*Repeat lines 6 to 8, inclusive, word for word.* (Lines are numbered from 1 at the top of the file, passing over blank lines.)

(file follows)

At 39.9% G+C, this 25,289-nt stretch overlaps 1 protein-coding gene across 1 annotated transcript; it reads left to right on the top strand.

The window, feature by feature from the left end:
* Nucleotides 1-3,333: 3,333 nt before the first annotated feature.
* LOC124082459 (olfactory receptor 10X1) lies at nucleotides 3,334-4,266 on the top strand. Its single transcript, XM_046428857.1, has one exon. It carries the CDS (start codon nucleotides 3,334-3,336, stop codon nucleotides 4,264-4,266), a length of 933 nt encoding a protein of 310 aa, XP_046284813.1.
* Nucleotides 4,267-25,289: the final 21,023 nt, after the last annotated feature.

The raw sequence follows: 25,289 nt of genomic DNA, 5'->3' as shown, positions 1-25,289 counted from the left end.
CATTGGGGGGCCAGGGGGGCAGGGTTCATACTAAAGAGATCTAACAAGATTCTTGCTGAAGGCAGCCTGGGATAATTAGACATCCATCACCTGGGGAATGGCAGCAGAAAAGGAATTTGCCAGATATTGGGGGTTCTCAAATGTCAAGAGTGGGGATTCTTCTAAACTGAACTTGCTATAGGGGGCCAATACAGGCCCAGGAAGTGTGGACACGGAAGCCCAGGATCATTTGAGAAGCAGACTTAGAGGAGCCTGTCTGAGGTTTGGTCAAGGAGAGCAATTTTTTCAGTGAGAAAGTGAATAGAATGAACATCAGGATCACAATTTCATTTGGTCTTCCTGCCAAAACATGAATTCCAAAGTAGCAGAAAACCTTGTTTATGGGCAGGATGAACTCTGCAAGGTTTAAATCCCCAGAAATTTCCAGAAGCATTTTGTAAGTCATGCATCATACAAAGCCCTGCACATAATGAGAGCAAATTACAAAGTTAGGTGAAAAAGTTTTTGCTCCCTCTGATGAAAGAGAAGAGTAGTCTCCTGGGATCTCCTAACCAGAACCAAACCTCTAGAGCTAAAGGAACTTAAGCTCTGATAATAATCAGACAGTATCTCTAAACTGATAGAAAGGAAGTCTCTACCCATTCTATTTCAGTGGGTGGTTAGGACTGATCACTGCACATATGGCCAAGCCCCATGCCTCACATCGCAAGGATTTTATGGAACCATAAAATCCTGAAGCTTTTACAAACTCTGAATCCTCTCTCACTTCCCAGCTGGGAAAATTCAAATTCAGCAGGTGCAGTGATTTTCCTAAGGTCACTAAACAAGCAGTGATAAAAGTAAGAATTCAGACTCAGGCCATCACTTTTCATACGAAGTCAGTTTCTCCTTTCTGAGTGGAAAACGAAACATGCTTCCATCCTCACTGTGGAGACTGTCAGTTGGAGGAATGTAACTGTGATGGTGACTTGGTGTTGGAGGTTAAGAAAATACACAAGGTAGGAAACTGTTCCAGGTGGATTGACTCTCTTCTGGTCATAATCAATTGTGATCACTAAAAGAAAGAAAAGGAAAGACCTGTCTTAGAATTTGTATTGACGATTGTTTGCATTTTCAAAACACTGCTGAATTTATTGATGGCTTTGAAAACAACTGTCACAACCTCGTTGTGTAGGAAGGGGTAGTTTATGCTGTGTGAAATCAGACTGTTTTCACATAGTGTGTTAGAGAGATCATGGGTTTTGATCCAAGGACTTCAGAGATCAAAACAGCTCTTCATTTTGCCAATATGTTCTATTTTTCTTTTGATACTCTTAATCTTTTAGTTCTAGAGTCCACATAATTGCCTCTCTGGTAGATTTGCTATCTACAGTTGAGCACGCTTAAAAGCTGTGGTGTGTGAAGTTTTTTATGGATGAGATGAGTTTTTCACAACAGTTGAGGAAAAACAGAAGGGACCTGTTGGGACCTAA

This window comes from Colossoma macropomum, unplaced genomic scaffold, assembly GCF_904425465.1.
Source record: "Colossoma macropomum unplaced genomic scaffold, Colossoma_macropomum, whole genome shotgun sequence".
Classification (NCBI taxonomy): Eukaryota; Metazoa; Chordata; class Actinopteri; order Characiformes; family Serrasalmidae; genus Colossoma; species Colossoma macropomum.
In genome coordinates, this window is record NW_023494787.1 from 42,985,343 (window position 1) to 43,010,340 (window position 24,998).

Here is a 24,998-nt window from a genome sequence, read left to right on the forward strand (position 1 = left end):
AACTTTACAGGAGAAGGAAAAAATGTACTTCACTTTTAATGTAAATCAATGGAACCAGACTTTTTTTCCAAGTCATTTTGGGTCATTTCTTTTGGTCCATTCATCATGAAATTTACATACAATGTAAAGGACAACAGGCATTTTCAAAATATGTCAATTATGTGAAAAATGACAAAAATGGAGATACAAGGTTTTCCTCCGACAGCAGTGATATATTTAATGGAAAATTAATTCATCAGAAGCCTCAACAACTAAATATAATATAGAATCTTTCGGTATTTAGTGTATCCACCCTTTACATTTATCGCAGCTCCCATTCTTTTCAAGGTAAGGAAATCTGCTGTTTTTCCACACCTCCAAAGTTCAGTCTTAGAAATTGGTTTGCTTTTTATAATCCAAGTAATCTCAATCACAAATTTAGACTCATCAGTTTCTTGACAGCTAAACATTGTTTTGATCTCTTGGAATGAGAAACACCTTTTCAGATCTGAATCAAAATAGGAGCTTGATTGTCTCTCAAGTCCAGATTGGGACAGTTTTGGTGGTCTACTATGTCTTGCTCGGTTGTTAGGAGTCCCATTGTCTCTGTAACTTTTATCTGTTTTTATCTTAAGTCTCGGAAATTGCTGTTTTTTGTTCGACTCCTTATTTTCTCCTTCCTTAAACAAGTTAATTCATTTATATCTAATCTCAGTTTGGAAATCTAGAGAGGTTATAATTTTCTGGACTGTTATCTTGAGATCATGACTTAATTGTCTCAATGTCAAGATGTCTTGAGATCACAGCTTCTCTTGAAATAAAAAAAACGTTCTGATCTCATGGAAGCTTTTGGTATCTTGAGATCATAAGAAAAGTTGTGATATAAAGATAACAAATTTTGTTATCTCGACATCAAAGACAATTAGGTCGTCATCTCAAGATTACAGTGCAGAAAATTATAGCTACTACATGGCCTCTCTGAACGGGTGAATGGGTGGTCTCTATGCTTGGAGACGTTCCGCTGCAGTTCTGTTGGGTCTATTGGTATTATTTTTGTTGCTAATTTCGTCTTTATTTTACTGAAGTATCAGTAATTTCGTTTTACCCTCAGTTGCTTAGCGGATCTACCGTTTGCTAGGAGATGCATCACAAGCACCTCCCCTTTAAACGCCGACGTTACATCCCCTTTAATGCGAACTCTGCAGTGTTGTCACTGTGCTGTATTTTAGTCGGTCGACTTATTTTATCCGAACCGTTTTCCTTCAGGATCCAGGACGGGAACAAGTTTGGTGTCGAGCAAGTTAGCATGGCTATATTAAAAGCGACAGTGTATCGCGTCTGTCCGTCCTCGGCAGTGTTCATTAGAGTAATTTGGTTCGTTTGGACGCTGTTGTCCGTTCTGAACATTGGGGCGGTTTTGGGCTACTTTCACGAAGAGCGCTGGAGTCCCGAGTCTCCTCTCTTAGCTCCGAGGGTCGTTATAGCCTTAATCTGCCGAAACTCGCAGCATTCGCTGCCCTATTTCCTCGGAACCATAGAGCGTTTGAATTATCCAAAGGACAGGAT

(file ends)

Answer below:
The raw sequence follows: 25,289 nt of genomic DNA, 5'->3' as shown, positions 1-25,289 counted from the left end.
CATTGGGGGGCCAGGGGGGCAGGGTTCATACTAAAGAGATCTAACAAGATTCTTGCTGAAGGCAGCCTGGGATAATTAGACATCCATCACCTGGGGAATGGCAGCAGAAAAGGAATTTGCCAGATATTGGGGGTTCTCAAATGTCAAGAGTGGGGATTCTTCTAAACTGAACTTGCTATAGGGGGCCAATACAGGCCCAGGAAGTGTGGACACGGAAGCCCAGGATCATTTGAGAAGCAGACTTAGAGGAGCCTGTCTGAGGTTTGGTCAAGGAGAGCAATTTTTTCAGTGAGAAAGTGAATAGAATGAACATCAGGATCACAATTTCATTTGGTCTTCCTGCCAAAACATGAATTCCAAAGTAGCAGAAAACCTTGTTTATGGGCAGGATGAACTCTGCAAGGTTTAAATCCCCAGAAATTTCCAGAAGCATTTTGTAAGTCATGCATCATACAAAGCCCTGCACATAATGAGAGCAAATTACAAAGTTAGGTGAAAAAGTTTTTGCTCCCTCTGATGAAAGAGAAGAGTAGTCTCCTGGGATCTCCTAACCAGAACCAAACCTCTAGAGCTAAAGGAACTTAAGCTCTGATAATAATCAGACAGTATCTCTAAACTGATAGAAAGGAAGTCTCTACCCATTCTATTTCAGTGGGTGGTTAGGACTGATCACTGCACATATGGCCAAGCCCCATGCCTCACATCGCAAGGATTTTATGGAACCATAAAATCCTGAAGCTTTTACAAACTCTGAATCCTCTCTCACTTCCCAGCTGGGAAAATTCAAATTCAGCAGGTGCAGTGATTTTCCTAAGGTCACTAAACAAGCAGTGATAAAAGTAAGAATTCAGACTCAGGCCATCACTTTTCATACGAAGTCAGTTTCTCCTTTCTGAGTGGAAAACGAAACATGCTTCCATCCTCACTGTGGAGACTGTCAGTTGGAGGAATGTAACTGTGATGGTGACTTGGTGTTGGAGGTTAAGAAAATACACAAGGTAGGAAACTGTTCCAGGTGGATTGACTCTCTTCTGGTCATAATCAATTGTGATCACTAAAAGAAAGAAAAGGAAAGACCTGTCTTAGAATTTGTATTGACGATTGTTTGCATTTTCAAAACACTGCTGAATTTATTGATGGCTTTGAAAACAACTGTCACAACCTCGTTGTGTAGGAAGGGGTAGTTTATGCTGTGTGAAATCAGACTGTTTTCACATAGTGTGTTAGAGAGATCATGGGTTTTGATCCAAGGACTTCAGAGATCAAAACAGCTCTTCATTTTGCCAATATGTTCTATTTTTCTTTTGATACTCTTAATCTTTTAGTTCTAGAGTCCACATAATTGCCTCTCTGGTAGATTTGCTATCTACAGTTGAGCACGCTTAAAAGCTGTGGTGTGTGAAGTTTTTTATGGATGAGATGAGTTTTTCACAACAGTTGAGGAAAAACAGAAGGGACCTGTTGGGACCTAA

This window comes from Colossoma macropomum, unplaced genomic scaffold, assembly GCF_904425465.1.